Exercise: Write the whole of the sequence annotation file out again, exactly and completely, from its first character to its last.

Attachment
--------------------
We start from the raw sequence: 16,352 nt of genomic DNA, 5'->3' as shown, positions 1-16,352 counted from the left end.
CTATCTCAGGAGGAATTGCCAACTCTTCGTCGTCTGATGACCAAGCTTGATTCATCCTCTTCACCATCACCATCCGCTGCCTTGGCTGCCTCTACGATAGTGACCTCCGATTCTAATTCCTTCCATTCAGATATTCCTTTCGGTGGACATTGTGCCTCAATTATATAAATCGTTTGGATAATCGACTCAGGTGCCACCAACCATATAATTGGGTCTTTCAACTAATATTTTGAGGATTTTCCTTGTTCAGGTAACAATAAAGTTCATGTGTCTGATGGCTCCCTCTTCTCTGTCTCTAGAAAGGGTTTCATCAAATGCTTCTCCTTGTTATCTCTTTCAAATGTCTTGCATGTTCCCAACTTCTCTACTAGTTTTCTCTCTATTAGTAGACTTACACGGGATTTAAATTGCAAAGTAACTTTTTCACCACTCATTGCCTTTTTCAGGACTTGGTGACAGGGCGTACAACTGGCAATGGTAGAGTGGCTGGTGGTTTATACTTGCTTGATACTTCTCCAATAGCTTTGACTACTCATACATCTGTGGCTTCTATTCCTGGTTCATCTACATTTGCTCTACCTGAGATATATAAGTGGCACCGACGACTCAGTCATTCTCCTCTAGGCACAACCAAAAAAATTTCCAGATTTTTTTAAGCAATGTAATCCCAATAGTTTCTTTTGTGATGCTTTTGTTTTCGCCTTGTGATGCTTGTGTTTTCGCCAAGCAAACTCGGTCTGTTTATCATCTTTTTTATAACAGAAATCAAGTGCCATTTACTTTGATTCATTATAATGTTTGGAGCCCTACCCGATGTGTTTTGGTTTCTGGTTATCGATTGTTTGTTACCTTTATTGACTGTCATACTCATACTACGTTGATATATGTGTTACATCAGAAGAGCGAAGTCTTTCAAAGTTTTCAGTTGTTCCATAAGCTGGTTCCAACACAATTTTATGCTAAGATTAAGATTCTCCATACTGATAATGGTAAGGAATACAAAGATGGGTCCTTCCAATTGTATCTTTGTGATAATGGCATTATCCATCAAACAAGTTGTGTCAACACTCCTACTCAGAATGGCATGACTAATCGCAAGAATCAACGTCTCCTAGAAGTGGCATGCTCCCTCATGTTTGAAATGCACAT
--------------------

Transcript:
We start from the raw sequence: 16,352 nt of genomic DNA, 5'->3' as shown, positions 1-16,352 counted from the left end.
CTATCTCAGGAGGAATTGCCAACTCTTCGTCGTCTGATGACCAAGCTTGATTCATCCTCTTCACCATCACCATCCGCTGCCTTGGCTGCCTCTACGATAGTGACCTCCGATTCTAATTCCTTCCATTCAGATATTCCTTTCGGTGGACATTGTGCCTCAATTATATAAATCGTTTGGATAATCGACTCAGGTGCCACCAACCATATAATTGGGTCTTTCAACTAATATTTTGAGGATTTTCCTTGTTCAGGTAACAATAAAGTTCATGTGTCTGATGGCTCCCTCTTCTCTGTCTCTAGAAAGGGTTTCATCAAATGCTTCTCCTTGTTATCTCTTTCAAATGTCTTGCATGTTCCCAACTTCTCTACTAGTTTTCTCTCTATTAGTAGACTTACACGGGATTTAAATTGCAAAGTAACTTTTTCACCACTCATTGCCTTTTTCAGGACTTGGTGACAGGGCGTACAACTGGCAATGGTAGAGTGGCTGGTGGTTTATACTTGCTTGATACTTCTCCAATAGCTTTGACTACTCATACATCTGTGGCTTCTATTCCTGGTTCATCTACATTTGCTCTACCTGAGATATATAAGTGGCACCGACGACTCAGTCATTCTCCTCTAGGCACAACCAAAAAAATTTCCAGATTTTTTTAAGCAATGTAATCCCAATAGTTTCTTTTGTGATGCTTTTGTTTTCGCCTTGTGATGCTTGTGTTTTCGCCAAGCAAACTCGGTCTGTTTATCATCTTTTTTATAACAGAAATCAAGTGCCATTTACTTTGATTCATTATAATGTTTGGAGCCCTACCCGATGTGTTTTGGTTTCTGGTTATCGATTGTTTGTTACCTTTATTGACTGTCATACTCATACTACGTTGATATATGTGTTACATCAGAAGAGCGAAGTCTTTCAAAGTTTTCAGTTGTTCCATAAGCTGGTTCCAACACAATTTTATGCTAAGATTAAGATTCTCCATACTGATAATGGTAAGGAATACAAAGATGGGTCCTTCCAATTGTATCTTTGTGATAATGGCATTATCCATCAAACAAGTTGTGTCAACACTCCTACTCAGAATGGCATGACTAATCGCAAGAATCAACGTCTCCTAGAAGTGGCATGCTCCCTCATGTTTGAAATGCACAT